Phelps County Democrats Tuesday night decided to submit the name of former Phelps County Prosecuting Attorney Kenneth G. Clayton to Gov. Jay Nixon as their preference for his appointee to be the successor of Associate Circuit Judge Bill Hickle.

Phelps County Democrats Tuesday night decided to submit the name of former Phelps County Prosecuting Attorney Kenneth G. Clayton to Gov. Jay Nixon as their preference for his appointee to be the successor of Associate Circuit Judge Bill Hickle.

"We're going to submit both names with a preference for Ken Clayton," Phelps County Democrat Committee Chairman Paul Long announced after the committee heard separate presentations from Clayton and attorney Kristopher D. Crews, held question-and-answer sessions and then conducted a closed session to make the selection.

Long said the decision was based on Clayton's legal experience and his lifelong Rolla commitment.

No similar selection to be turned over to the governor has been made by the Phelps County Republican Central Committee.

The meeting at the Phelps County Courthouse Multi-Purpose Room came after Hickle, elected in November to succeed retiring Circuit Judge Tracy Storie in the 25th Judicial Circuit, submitted a notice of his resignation, effective at the end of this month, to Phelps County Circuit Clerk Carol Bennett, Long told the Daily News after the meeting.

Bennett then notified the chairmen of the two political committees, Democratic and Republican, who had 10 days to call a meeting to make a recommendation to the governor, Long said.

Republican Chairman Bob May told the Daily News that he is still waiting to hear from Gov. Nixon's office. "The only contact I've had (with that office) is the contact I've made," he said. In that contact, a spokesman told him there was no deadline yet.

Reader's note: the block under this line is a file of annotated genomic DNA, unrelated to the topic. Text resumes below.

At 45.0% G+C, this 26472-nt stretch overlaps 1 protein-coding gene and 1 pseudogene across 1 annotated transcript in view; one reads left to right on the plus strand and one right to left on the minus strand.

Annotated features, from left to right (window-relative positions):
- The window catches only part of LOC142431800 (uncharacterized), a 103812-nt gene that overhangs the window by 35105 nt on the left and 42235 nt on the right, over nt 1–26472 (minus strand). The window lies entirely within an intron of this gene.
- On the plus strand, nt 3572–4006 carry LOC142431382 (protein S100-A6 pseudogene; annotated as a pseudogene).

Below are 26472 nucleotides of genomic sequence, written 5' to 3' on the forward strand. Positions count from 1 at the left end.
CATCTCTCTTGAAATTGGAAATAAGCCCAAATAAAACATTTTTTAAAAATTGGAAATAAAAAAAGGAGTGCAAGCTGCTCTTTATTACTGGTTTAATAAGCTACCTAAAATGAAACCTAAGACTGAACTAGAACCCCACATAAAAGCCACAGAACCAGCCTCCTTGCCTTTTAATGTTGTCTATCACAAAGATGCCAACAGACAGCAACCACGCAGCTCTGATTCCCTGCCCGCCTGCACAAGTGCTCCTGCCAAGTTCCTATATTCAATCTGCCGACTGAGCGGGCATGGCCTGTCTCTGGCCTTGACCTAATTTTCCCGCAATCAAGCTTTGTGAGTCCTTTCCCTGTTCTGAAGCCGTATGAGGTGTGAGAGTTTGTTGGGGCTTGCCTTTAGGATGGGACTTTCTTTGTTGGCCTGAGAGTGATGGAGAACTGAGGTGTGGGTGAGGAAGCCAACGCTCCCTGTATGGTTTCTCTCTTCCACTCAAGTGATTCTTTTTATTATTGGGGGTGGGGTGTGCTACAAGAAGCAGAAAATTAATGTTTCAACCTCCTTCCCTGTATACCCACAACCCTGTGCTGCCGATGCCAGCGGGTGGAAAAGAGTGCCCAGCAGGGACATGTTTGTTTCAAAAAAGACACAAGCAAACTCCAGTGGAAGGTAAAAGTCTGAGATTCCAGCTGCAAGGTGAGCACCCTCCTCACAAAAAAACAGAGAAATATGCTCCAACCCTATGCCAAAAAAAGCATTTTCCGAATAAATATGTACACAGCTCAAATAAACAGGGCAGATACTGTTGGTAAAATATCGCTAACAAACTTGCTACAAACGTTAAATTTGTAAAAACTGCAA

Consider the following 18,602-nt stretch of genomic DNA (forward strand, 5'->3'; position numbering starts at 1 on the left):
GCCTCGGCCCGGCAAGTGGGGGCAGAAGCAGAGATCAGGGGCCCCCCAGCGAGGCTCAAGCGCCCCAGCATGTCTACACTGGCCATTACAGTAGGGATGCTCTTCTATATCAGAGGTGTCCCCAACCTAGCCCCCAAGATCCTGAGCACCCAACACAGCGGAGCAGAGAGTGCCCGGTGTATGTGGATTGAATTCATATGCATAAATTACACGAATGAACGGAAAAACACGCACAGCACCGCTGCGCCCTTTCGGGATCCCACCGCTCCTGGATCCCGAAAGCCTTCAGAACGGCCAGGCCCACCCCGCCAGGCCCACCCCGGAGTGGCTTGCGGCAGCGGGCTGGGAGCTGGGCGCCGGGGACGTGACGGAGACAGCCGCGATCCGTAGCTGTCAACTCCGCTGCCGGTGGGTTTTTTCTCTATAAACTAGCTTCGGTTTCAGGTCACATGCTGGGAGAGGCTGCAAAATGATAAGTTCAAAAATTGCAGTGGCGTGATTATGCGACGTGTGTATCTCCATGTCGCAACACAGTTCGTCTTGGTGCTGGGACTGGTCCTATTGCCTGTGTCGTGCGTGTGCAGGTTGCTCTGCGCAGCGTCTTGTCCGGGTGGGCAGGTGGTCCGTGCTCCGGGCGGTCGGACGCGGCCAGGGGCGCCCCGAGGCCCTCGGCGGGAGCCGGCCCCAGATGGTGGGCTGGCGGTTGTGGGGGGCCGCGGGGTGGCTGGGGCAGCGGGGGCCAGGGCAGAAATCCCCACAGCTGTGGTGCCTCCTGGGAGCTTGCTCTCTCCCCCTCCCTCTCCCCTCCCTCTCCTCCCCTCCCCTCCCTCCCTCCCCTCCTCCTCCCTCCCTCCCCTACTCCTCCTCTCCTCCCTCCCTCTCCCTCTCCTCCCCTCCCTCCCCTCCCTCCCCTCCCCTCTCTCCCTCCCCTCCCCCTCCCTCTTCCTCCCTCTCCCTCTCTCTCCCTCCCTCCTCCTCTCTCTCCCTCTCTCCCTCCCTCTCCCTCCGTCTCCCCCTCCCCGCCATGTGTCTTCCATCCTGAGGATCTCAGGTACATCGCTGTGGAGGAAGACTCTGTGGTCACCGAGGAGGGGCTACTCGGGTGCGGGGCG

"Our job is to submit a name to Gov. Nixon," Long said Tuesday night. "This is not aslam dunk," he continued, for the governor will also be reviewing applications made independently by qualified individuals interested in the appointment. "We hope he'll take the recommendation of the county committee," Long said.

Before hearing from Clayton and Crews, Long said there were three options: make a single recommendation, submit the names of both nominees or submit both names in order of preference.

"With or without our recommendation, you do need to fill out an application with the governor's office," Long told the two attorneys. That is also the process for any candidate applying independently; Long said he did not know of anyone who has made such an application.

In alphabetical order, Clayton gave the first presentation.

"I would appreciate your support," he said after distributing his resume. "I would like to be the associate circuit judge of Phelps County."

He said the traits needed are fairness, open-mindedness and a willingness to look at both sides of a situation.

"I'm very capable of doing those things," he said.

Clayton lives in Phelps County but has worked for the Pulaski County prosecutor's office since Feb. 1, 2011, as assistant prosecuting attorney (and as acting prosecutor since May 1 of this year during the office-holder's deployment to Kuwait).

"I would like to emulate (Pulaski County Associate Circuit) Judge (Gregory) Warren," Clayton said. "He will listen to absolutely everything anybody wants to say within reason."

This associate circuit judgeship has traditionally been the family court, small claims and civil collections court, Clayton said.

People in the courtroom, particularly in civil cases and in cases involving children, need to have that ability to be heard, he said.

"Some people just want to be heard," he said."It's important to let them be heard."
Clayton also said a role model is his father, retired Maries County Associate Circuit Judge John Clayton.

Kenneth Clayton said it is important that a judge be certain that defendants follow his rulings, particularly when the defendants receive probation and are treated leniently with conditions.